There’s nothing worse than living out of boxes and suitcases, especially when it comes to cookware!
Make sure you get off on the right foot by reading this guide to organizing your kitchen when you move.
Prepping for the Move
Of course, moving house is the best time to throw away that old junk. Who wants to lug that old broken pan to another place so it can sit at the back of the cupboard for another five years.
Plan a trip to the tip as part of your move and chuck your junk.
Yet think about the cookware you have. Some cookware, like cast iron, is built to last forever. But other cookware might only last a few years. Perhaps now is the time to change it?
The Key – Zones
The key to all of this is to think in Zones. A zone for cookware, an area for appliances, a spot for cutlery.
As long as you respect your zones, things will always be in the right general area.
And the best time to set up zones is when you move house.
Before you start unpacking, ideally even before moving day, plan out your zones. Think about what will go where and whether it will fit.
The main thing with kitchen cabinets is to ensure that the most used items are near the front and accessible.
Some people like to hang their cookware outside, perhaps over the stove, but that isn’t for everyone.
If you prefer to keep your cookware in your cabinets, then there are lots of options:
- Nesting cookware will save loads of space.
- You can hang your cookware inside the cabinet itself.
- Some people recommend dividing big drawers into vertical compartments to fit the cookware.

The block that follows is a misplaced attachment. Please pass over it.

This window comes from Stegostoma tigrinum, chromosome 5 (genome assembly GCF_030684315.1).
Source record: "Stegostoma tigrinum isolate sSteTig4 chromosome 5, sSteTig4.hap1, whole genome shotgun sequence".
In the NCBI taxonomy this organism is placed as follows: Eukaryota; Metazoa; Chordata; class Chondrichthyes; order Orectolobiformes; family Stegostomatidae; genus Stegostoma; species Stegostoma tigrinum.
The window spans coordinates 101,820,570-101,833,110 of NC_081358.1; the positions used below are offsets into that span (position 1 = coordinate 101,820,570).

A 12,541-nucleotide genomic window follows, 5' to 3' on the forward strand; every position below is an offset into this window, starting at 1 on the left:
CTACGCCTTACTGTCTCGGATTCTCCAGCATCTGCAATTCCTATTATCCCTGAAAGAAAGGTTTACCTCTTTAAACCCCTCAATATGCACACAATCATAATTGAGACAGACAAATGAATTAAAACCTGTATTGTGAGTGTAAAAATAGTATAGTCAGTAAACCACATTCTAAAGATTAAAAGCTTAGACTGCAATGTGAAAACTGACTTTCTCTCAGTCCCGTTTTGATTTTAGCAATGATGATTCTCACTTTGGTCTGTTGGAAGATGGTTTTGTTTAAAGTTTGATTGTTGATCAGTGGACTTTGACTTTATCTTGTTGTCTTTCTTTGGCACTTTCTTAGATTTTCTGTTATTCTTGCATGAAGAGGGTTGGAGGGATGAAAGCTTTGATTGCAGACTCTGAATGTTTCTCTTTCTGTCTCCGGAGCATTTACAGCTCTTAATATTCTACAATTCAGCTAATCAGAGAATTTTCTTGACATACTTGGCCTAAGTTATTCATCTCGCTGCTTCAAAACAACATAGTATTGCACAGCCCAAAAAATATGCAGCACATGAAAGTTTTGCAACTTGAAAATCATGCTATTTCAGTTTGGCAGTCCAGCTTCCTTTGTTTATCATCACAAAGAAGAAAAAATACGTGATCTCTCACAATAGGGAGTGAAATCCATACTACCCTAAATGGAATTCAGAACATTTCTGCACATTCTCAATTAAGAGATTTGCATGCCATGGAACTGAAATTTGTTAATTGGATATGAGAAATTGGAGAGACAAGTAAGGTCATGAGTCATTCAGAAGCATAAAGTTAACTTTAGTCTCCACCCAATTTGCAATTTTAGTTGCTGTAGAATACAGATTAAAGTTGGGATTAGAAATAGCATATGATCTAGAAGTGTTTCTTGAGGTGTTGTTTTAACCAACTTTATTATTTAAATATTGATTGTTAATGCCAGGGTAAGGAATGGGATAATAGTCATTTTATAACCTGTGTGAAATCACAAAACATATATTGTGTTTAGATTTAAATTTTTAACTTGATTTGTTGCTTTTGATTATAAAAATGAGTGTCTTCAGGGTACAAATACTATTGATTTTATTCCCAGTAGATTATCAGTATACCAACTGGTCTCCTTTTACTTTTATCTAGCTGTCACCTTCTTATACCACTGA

Under the Kitchen Sink
Under the sink is the area people most forget about. If you’re not careful, it can become an undesirable overflow area where you dump things you don’t know what to do with. (Things you probably should throw out.)
How to deal with that? Well, firstly, remember the zones rule. What items do you want to put under the kitchen sink? Nothing else is allowed.
The space can indeed be a little awkward, what with the pipes and everything. Yet, there is an easy way around this: storage containers.
Simply uses containers to keep everything under the kitchen sink tidy and packed aware. As you can stack the containers, this usually means you can create more space.
Cutlery definitely belongs in drawers. And you have one of those little plastic inserts that lets you separate the different pieces of cutlery, right?
That’s what’s keeping your cutlery tidy, so why not see if you can find something similar for your utensils and other pieces you keep in a drawer? Something to divide the draw up – this way, you can create “sub-zones” and keep things that go together in the same place.
There are three schools of thought with countertops:
- Those who like to keep their countertops completely clear
- Those who like to keep frequently used items and appliances on the countertops
- Those who use their countertops for beautiful cookware (such as enameled Dutch ovens)
I’m sure you know what school of thought you fall into. Countertops are the most important of the zones. This is because keeping items in the right place on them is the difference between messy and tidy.
So whatever rule you choose, follow it. Don’t allow anything else on your countertops; otherwise, they risk quickly becoming a giant mess.
Out of sight and out of mind.
That’s the problem with most pantries; they become a giant collection of things of date items.
Whatever happens, please don’t take expired food with you when you move house!
Yet once you’ve moved, you should also avoid keeping expired food in your pantry. Have regular clearouts of your panty, or perhaps the whole kitchen. Get rid of things you don’t use (sell them), throw away broken cookware, and chuck out-of-date food.
A new house is a time for a fresh start. You can begin as you mean to carry on by making sure your kitchen is organized from day one.
If you’re looking for more tips and information on keeping your kitchen organized, then check out the original article here.
This article was generously contributed by Beatriz Garcia, at ClanKitchen.com. Here you can find helpful guides to everything pots and pans, from the best for RV, the top dutch ovens, greener (safer and non-toxic) cookware and pallela pans, to how best to care for cast iron skillets. Check it out!